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D AGE: 5 years old SURGEON: Delfino Cuatunco ANESTHESIOLOGIST: Erlinda Oracion TYPE OF ANESTHESIA: GA-LMA TIME OF ANESTHESIA: 8:10 am SN: Cyril Don Antonio Cruz, RN CN: Jonathan Niel Sabarre, RN HN: Lenie, Banaag Dx: Indirect Inguinal Hernia Left OP: Herniorrhapy Left

Indirect Inguinal Hernia A HERNIA is a protrusion of an internal organ or part of an organ through a tear, hole or defect in the wall of a body cavity (ie the abdominal wall muscle). A hernia may be likened to a failure in the sidewall of a pneumatic tire. The tire's inner tube behaves like the organ and the sidewall like the body cavity wall providing the restraint. Hernias may be present at birth, or be acquired later in life after repetitive heavy strain or injury to this abdominal wall muscle. Hernias may occur commonly in such areas as the lower abdomen or groin areas, at the region around the navel This occurs when the internal opening of the inguinal canal, which usually closes around the time of birth, remains open. This allows a portion of the intestine to slip through the inguinal canal. These hernias often are diagnosed within the first year of life, but may not show up until adulthood. This condition affects between 1% and 5% of normal newborns and up to 10% of premature infant.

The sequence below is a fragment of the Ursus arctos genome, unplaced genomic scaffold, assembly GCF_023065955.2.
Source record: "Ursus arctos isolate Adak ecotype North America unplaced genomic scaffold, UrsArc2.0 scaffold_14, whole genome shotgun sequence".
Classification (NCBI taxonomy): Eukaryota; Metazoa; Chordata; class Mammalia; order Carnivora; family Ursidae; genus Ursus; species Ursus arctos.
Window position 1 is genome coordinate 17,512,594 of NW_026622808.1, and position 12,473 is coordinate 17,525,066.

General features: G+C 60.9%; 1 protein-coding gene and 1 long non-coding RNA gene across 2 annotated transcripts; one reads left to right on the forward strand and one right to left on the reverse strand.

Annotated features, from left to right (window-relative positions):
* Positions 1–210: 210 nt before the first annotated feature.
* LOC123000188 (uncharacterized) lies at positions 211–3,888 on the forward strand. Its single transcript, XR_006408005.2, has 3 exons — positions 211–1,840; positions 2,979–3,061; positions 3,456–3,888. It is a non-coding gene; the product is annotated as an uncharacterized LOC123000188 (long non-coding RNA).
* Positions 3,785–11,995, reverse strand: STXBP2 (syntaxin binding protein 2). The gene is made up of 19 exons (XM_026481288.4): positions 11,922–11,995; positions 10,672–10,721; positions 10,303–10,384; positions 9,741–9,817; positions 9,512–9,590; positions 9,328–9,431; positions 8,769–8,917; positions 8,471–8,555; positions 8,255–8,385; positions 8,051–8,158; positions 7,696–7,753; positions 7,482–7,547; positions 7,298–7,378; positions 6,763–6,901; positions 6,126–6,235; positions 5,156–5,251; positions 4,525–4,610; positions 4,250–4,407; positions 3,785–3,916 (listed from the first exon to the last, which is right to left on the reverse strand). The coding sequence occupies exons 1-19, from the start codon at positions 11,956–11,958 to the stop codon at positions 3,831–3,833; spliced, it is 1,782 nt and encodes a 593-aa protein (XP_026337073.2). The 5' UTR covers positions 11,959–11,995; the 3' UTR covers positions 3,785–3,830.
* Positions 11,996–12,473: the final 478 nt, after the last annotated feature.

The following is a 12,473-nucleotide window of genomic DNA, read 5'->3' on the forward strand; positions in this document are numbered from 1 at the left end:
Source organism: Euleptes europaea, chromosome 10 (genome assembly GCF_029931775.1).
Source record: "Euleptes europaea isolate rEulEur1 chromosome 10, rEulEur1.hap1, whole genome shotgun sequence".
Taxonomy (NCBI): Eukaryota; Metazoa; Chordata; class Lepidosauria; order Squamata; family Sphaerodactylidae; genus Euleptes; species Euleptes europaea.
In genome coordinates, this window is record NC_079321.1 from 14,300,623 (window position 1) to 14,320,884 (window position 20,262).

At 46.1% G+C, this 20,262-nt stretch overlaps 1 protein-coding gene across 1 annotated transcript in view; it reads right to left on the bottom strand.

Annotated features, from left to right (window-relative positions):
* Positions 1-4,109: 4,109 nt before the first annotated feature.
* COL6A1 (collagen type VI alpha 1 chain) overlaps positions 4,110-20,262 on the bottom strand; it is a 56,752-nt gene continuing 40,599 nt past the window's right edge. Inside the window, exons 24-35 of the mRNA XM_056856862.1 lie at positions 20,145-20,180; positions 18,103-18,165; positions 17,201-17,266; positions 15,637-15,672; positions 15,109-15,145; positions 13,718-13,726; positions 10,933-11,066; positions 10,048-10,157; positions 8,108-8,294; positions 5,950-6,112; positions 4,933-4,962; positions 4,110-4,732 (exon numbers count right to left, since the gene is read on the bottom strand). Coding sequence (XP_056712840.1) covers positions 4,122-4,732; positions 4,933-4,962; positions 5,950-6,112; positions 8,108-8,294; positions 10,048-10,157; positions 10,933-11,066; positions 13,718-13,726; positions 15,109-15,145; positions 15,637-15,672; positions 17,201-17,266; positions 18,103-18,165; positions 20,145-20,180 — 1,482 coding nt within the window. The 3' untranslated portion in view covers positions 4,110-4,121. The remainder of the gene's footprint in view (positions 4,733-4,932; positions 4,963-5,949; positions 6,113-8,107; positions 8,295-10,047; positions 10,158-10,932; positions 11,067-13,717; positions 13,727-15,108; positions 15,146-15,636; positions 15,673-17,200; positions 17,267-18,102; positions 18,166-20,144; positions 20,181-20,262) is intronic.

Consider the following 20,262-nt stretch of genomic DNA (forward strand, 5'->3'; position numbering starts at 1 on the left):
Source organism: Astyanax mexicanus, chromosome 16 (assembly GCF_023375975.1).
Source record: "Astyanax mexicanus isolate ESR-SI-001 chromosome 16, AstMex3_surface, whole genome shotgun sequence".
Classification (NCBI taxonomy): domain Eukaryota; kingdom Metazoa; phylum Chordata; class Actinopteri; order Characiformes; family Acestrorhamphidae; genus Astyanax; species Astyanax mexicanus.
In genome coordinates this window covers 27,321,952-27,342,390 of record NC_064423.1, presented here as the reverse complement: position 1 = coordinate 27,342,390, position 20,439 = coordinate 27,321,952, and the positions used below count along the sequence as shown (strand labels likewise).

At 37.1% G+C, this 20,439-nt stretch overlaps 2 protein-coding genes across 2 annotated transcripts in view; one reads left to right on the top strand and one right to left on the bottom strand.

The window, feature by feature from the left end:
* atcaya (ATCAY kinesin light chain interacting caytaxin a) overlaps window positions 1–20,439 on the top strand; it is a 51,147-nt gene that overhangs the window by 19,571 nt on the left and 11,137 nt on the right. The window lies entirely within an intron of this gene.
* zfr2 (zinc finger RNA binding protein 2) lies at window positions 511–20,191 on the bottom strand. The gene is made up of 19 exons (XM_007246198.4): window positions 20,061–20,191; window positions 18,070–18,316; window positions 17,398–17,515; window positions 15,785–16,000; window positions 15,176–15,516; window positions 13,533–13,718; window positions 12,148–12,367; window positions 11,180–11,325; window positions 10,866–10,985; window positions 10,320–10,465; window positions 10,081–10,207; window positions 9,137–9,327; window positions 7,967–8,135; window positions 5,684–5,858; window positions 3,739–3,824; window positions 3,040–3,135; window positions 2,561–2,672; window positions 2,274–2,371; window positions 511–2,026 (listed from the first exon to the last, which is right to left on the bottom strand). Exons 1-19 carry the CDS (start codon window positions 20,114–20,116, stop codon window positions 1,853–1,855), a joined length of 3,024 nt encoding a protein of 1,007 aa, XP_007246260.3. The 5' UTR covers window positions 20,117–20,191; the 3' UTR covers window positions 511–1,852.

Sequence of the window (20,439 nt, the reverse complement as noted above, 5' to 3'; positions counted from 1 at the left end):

Risk factors for an inguinal hernia include:

Being male. You're far more likely to develop an inguinal hernia if you're male. Also, the vast majority of newborns and children who develop inguinal hernias are boys. Family history. Your risk of inguinal hernia increases if you have a close relative, such as a parent or sibling, who has the condition. Chronic cough. A chronic cough, such as from smoking, increases your risk of inguinal hernia. Chronic constipation. Straining during bowel movements is a common cause of inguinal hernias. Over weight. Being moderately to severely overweight puts extra pressure on your abdomen.

Premature birth. Infants who are born early are more likely to have inguinal hernias.

Risk factors for inguinal hernia in children In children, risk factors for inguinal hernia include: Being born early and having low birth weight[less than 1500 g (3.3 lb)]. Having one or both testicles that do not descend into the scrotum (undescended testicle). Having a family history of inguinal hernia. Having certain other birth defects or conditions, such as characteristics of each sex in a baby's genitals (ambiguous genitalia), abnormal position of the opening of the urethra on top of (epispadias) or underneath (hypospadias) the penis, or hydrocele, in which fluid builds up around one or both testicles.

Inguinal hernia signs and symptoms include:

A bulge in the area on either side of your pubic bone A burning, gurgling or aching sensation at the bulge Pain or discomfort in your groin, especially when bending over, coughing or lifting A heavy or dragging sensation in your groin Weakness or pressure in your groin Occasionally, pain and swelling around the testicles when the protruding intestine descends into the scrotum